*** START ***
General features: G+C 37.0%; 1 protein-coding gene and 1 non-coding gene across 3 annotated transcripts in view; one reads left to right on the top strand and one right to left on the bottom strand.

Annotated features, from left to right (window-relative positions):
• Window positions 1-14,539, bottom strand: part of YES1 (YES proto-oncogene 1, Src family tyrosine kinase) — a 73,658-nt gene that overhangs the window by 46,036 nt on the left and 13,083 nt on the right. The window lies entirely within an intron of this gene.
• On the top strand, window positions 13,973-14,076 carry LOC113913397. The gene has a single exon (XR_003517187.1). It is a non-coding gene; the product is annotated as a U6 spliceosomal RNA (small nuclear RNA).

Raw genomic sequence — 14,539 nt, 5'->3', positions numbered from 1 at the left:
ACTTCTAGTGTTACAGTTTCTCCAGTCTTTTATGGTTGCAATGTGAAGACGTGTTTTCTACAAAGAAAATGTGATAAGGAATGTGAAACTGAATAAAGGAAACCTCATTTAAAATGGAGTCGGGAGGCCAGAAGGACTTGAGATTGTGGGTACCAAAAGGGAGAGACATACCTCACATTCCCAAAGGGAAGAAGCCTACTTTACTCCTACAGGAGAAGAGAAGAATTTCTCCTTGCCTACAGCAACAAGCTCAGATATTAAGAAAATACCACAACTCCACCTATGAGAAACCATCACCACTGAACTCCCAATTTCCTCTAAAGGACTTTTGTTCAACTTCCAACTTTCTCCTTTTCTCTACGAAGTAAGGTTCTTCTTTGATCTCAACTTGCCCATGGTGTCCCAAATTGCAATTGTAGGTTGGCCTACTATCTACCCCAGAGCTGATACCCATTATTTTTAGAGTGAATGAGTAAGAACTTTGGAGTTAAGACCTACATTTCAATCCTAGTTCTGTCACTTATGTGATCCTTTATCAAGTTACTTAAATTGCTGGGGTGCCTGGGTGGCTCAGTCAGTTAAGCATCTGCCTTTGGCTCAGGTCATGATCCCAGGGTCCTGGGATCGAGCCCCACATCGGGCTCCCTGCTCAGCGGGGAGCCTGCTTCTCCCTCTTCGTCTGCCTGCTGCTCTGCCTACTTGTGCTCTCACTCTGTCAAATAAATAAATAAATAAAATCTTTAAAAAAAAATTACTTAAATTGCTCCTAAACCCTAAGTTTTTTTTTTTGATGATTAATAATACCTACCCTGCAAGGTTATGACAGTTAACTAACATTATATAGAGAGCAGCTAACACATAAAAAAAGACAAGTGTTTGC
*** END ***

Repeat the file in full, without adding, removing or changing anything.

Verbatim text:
General features: G+C 37.0%; 1 protein-coding gene and 1 non-coding gene across 3 annotated transcripts in view; one reads left to right on the top strand and one right to left on the bottom strand.

Annotated features, from left to right (window-relative positions):
• Window positions 1-14,539, bottom strand: part of YES1 (YES proto-oncogene 1, Src family tyrosine kinase) — a 73,658-nt gene that overhangs the window by 46,036 nt on the left and 13,083 nt on the right. The window lies entirely within an intron of this gene.
• On the top strand, window positions 13,973-14,076 carry LOC113913397. The gene has a single exon (XR_003517187.1). It is a non-coding gene; the product is annotated as a U6 spliceosomal RNA (small nuclear RNA).

Raw genomic sequence — 14,539 nt, 5'->3', positions numbered from 1 at the left:
ACTTCTAGTGTTACAGTTTCTCCAGTCTTTTATGGTTGCAATGTGAAGACGTGTTTTCTACAAAGAAAATGTGATAAGGAATGTGAAACTGAATAAAGGAAACCTCATTTAAAATGGAGTCGGGAGGCCAGAAGGACTTGAGATTGTGGGTACCAAAAGGGAGAGACATACCTCACATTCCCAAAGGGAAGAAGCCTACTTTACTCCTACAGGAGAAGAGAAGAATTTCTCCTTGCCTACAGCAACAAGCTCAGATATTAAGAAAATACCACAACTCCACCTATGAGAAACCATCACCACTGAACTCCCAATTTCCTCTAAAGGACTTTTGTTCAACTTCCAACTTTCTCCTTTTCTCTACGAAGTAAGGTTCTTCTTTGATCTCAACTTGCCCATGGTGTCCCAAATTGCAATTGTAGGTTGGCCTACTATCTACCCCAGAGCTGATACCCATTATTTTTAGAGTGAATGAGTAAGAACTTTGGAGTTAAGACCTACATTTCAATCCTAGTTCTGTCACTTATGTGATCCTTTATCAAGTTACTTAAATTGCTGGGGTGCCTGGGTGGCTCAGTCAGTTAAGCATCTGCCTTTGGCTCAGGTCATGATCCCAGGGTCCTGGGATCGAGCCCCACATCGGGCTCCCTGCTCAGCGGGGAGCCTGCTTCTCCCTCTTCGTCTGCCTGCTGCTCTGCCTACTTGTGCTCTCACTCTGTCAAATAAATAAATAAATAAAATCTTTAAAAAAAAATTACTTAAATTGCTCCTAAACCCTAAGTTTTTTTTTTTGATGATTAATAATACCTACCCTGCAAGGTTATGACAGTTAACTAACATTATATAGAGAGCAGCTAACACATAAAAAAAGACAAGTGTTTGC